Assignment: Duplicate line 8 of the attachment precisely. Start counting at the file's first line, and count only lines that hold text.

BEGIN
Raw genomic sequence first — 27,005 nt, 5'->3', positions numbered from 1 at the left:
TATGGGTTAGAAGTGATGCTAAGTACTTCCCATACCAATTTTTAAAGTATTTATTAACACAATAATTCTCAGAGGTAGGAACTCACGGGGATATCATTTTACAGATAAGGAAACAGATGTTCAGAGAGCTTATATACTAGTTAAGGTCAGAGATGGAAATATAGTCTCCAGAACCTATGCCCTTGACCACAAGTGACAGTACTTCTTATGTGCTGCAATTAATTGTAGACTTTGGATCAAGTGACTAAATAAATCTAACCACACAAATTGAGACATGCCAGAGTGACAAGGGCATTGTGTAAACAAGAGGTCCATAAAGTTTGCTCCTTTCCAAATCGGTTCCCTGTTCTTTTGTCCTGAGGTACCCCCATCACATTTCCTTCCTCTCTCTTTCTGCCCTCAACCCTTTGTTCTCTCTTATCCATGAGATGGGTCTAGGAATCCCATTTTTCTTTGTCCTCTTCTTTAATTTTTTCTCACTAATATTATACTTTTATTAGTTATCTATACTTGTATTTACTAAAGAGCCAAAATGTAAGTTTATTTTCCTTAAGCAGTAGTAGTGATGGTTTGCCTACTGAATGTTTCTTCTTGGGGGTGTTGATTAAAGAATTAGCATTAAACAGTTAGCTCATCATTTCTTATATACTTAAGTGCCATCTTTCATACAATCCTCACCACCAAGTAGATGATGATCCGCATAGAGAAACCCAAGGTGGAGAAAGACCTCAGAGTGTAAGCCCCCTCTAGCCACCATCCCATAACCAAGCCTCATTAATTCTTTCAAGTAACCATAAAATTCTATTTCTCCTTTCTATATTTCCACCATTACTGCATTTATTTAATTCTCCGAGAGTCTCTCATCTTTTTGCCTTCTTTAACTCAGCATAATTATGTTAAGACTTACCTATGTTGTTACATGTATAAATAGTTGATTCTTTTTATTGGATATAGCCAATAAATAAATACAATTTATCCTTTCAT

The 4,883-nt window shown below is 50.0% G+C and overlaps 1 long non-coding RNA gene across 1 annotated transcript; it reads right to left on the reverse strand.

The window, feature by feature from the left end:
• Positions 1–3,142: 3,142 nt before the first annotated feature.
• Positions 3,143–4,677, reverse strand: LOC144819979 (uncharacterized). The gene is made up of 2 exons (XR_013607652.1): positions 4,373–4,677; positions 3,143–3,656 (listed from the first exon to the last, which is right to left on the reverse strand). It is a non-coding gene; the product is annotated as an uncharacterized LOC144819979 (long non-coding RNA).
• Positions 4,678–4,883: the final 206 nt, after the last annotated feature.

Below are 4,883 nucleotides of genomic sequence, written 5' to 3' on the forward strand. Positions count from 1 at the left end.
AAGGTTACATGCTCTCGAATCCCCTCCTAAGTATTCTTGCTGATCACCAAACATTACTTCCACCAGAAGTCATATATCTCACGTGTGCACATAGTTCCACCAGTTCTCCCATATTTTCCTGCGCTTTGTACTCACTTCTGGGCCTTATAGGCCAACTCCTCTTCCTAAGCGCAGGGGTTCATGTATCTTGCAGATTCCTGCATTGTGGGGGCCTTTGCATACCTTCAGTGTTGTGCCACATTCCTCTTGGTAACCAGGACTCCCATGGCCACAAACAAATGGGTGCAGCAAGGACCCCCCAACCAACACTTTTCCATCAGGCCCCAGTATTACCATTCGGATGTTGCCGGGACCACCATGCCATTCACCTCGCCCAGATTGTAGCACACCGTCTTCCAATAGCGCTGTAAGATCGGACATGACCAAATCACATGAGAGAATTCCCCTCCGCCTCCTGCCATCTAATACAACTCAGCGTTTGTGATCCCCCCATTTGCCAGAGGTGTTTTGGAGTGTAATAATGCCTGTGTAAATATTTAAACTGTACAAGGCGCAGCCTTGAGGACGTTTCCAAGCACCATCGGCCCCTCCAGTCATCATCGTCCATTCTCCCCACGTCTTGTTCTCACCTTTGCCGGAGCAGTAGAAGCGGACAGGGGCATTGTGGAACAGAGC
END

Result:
Below are 4,883 nucleotides of genomic sequence, written 5' to 3' on the forward strand. Positions count from 1 at the left end.